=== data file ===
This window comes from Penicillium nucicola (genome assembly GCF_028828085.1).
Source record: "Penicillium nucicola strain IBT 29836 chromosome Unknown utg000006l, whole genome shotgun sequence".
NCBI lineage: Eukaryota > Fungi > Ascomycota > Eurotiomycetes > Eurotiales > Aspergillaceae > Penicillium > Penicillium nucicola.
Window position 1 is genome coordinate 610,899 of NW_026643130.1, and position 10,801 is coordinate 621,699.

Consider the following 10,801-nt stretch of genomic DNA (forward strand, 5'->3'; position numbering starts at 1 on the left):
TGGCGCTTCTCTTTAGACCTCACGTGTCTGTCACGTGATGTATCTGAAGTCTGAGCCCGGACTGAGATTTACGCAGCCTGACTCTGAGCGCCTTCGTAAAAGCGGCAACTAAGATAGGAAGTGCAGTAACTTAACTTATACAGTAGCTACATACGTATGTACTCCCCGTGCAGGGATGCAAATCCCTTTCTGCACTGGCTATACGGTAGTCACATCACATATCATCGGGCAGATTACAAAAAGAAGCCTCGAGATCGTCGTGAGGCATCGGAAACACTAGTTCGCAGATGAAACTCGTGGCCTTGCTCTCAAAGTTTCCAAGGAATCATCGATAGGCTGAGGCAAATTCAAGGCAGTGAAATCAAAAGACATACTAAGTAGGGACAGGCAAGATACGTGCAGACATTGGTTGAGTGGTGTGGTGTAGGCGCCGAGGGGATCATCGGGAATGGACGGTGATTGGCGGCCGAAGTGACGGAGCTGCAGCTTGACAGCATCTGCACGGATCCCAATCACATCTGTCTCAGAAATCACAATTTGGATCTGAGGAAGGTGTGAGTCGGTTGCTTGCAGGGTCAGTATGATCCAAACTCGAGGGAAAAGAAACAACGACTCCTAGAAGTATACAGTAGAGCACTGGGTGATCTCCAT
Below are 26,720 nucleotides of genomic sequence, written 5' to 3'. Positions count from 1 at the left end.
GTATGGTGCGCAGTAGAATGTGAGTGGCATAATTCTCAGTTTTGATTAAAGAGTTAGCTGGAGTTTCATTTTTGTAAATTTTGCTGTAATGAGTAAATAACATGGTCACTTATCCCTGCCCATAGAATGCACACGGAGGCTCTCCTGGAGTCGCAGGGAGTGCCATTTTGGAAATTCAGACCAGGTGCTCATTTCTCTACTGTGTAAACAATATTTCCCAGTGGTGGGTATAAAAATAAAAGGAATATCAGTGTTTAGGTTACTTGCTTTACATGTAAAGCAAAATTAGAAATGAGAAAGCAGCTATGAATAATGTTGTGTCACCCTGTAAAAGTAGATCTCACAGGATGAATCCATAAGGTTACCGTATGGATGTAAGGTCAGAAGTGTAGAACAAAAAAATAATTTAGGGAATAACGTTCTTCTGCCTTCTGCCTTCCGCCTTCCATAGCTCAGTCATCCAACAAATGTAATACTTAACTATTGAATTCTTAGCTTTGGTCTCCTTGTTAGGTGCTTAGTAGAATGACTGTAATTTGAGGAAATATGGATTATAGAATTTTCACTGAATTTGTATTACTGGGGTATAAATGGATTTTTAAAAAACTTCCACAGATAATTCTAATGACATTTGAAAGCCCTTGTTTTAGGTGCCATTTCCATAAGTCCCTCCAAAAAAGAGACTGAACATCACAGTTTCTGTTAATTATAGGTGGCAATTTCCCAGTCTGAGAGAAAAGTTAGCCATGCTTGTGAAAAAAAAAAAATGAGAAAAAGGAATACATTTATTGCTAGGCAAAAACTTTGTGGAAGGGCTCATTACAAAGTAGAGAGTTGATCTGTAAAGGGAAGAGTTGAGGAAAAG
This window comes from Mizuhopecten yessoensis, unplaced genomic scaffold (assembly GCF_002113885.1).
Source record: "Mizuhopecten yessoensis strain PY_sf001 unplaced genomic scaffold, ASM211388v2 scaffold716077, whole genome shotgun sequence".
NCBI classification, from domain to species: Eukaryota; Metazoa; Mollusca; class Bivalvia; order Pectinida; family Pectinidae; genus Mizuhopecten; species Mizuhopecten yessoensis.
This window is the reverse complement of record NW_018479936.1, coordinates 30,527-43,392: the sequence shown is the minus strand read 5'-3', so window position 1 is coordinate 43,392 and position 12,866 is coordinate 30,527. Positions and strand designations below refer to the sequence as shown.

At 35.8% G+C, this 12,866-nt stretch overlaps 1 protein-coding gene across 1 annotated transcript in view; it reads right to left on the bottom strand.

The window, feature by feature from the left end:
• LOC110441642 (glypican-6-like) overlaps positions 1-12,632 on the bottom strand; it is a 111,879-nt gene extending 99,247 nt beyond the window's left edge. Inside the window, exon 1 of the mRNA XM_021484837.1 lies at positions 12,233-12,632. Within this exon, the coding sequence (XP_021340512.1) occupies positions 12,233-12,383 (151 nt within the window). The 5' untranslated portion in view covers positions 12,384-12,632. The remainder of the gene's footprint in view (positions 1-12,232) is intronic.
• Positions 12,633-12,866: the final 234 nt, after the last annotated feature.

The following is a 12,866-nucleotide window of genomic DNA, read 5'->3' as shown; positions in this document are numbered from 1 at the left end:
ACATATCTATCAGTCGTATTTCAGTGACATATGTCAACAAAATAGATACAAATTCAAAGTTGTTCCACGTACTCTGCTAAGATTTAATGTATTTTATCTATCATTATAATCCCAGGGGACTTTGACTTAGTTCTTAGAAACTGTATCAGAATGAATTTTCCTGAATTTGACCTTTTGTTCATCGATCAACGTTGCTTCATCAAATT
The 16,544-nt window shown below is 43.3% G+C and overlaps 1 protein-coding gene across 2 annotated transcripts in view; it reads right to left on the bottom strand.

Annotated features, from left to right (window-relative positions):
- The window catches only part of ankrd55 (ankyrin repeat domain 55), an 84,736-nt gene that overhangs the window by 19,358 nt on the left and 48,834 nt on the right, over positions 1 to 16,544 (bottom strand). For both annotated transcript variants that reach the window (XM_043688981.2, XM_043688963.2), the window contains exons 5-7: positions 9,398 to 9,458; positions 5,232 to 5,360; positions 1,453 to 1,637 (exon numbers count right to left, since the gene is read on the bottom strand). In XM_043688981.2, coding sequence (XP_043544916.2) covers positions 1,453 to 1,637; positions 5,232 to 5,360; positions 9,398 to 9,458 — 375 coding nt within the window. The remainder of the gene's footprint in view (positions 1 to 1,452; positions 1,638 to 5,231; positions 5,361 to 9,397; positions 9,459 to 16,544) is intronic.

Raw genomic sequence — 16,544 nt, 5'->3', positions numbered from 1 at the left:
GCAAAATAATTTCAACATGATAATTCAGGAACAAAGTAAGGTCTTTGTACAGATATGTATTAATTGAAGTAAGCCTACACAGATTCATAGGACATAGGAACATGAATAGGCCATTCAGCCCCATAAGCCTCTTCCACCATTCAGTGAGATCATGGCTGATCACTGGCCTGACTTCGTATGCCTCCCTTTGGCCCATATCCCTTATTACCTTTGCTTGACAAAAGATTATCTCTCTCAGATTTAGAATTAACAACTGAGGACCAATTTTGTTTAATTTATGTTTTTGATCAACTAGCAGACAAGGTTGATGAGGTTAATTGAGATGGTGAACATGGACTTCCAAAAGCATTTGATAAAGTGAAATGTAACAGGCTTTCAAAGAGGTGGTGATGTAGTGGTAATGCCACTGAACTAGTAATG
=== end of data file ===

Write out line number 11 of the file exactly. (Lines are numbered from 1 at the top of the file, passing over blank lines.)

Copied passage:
NCBI classification, from domain to species: Eukaryota; Metazoa; Mollusca; class Bivalvia; order Pectinida; family Pectinidae; genus Mizuhopecten; species Mizuhopecten yessoensis.